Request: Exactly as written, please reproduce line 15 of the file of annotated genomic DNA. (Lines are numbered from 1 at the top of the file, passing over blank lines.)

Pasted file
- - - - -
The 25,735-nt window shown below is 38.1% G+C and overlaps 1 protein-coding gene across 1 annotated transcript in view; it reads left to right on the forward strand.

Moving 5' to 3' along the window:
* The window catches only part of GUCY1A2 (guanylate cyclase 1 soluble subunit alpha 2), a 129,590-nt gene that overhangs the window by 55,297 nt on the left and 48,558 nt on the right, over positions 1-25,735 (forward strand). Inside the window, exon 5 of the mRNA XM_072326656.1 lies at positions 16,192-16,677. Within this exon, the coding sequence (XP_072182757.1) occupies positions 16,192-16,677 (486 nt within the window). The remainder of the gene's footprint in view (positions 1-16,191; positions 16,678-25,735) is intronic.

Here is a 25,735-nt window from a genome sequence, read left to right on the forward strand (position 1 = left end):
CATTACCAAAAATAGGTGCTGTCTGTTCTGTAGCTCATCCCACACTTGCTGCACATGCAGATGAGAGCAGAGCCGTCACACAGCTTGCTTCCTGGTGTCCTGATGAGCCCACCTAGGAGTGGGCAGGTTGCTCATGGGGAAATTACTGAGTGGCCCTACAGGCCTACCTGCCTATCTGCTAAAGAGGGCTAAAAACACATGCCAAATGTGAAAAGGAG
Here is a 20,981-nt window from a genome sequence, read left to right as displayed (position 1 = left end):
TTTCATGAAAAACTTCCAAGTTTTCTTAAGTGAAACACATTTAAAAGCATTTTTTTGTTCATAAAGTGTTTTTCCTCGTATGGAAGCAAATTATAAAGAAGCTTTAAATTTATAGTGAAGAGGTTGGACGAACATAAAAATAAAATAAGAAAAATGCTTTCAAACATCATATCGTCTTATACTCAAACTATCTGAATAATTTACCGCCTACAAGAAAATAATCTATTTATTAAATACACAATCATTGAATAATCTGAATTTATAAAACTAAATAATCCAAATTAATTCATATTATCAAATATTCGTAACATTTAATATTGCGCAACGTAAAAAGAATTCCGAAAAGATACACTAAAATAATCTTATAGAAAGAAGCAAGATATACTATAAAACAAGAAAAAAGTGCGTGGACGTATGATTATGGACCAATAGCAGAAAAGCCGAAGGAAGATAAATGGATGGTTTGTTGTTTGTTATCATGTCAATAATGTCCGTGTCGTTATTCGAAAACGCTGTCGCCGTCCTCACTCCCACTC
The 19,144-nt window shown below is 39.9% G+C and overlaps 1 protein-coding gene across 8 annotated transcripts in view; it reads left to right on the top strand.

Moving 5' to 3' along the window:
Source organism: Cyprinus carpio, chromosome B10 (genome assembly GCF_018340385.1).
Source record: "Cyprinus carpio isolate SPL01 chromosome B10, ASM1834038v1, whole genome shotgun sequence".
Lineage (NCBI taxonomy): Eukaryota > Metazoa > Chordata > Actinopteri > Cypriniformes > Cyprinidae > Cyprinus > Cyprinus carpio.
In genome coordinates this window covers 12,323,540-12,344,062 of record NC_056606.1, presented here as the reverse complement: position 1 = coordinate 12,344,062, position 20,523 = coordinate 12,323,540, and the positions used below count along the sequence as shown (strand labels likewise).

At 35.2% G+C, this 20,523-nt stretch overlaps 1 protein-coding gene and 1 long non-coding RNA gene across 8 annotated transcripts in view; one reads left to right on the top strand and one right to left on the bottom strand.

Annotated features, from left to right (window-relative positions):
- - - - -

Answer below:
Annotated features, from left to right (window-relative positions):